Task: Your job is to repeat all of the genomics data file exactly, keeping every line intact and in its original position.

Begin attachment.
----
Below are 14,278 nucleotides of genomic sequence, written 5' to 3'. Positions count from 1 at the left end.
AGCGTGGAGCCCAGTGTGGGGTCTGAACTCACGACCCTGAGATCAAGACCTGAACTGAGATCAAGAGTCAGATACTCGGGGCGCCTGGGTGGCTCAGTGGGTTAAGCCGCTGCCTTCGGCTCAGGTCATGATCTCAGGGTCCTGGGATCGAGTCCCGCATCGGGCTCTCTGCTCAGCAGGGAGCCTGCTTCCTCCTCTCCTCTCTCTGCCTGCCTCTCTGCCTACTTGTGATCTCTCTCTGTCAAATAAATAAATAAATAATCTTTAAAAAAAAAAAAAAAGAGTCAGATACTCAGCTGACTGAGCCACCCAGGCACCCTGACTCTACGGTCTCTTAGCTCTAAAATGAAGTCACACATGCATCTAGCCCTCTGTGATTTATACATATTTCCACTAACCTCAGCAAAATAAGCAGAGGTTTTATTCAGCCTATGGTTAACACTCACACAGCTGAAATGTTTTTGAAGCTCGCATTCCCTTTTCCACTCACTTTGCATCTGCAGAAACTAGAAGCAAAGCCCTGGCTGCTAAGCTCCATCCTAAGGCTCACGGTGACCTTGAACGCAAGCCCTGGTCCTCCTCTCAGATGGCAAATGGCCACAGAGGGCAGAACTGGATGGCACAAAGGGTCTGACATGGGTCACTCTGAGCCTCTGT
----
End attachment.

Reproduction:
Below are 14,278 nucleotides of genomic sequence, written 5' to 3'. Positions count from 1 at the left end.
AGCGTGGAGCCCAGTGTGGGGTCTGAACTCACGACCCTGAGATCAAGACCTGAACTGAGATCAAGAGTCAGATACTCGGGGCGCCTGGGTGGCTCAGTGGGTTAAGCCGCTGCCTTCGGCTCAGGTCATGATCTCAGGGTCCTGGGATCGAGTCCCGCATCGGGCTCTCTGCTCAGCAGGGAGCCTGCTTCCTCCTCTCCTCTCTCTGCCTGCCTCTCTGCCTACTTGTGATCTCTCTCTGTCAAATAAATAAATAAATAATCTTTAAAAAAAAAAAAAAAGAGTCAGATACTCAGCTGACTGAGCCACCCAGGCACCCTGACTCTACGGTCTCTTAGCTCTAAAATGAAGTCACACATGCATCTAGCCCTCTGTGATTTATACATATTTCCACTAACCTCAGCAAAATAAGCAGAGGTTTTATTCAGCCTATGGTTAACACTCACACAGCTGAAATGTTTTTGAAGCTCGCATTCCCTTTTCCACTCACTTTGCATCTGCAGAAACTAGAAGCAAAGCCCTGGCTGCTAAGCTCCATCCTAAGGCTCACGGTGACCTTGAACGCAAGCCCTGGTCCTCCTCTCAGATGGCAAATGGCCACAGAGGGCAGAACTGGATGGCACAAAGGGTCTGACATGGGTCACTCTGAGCCTCTGT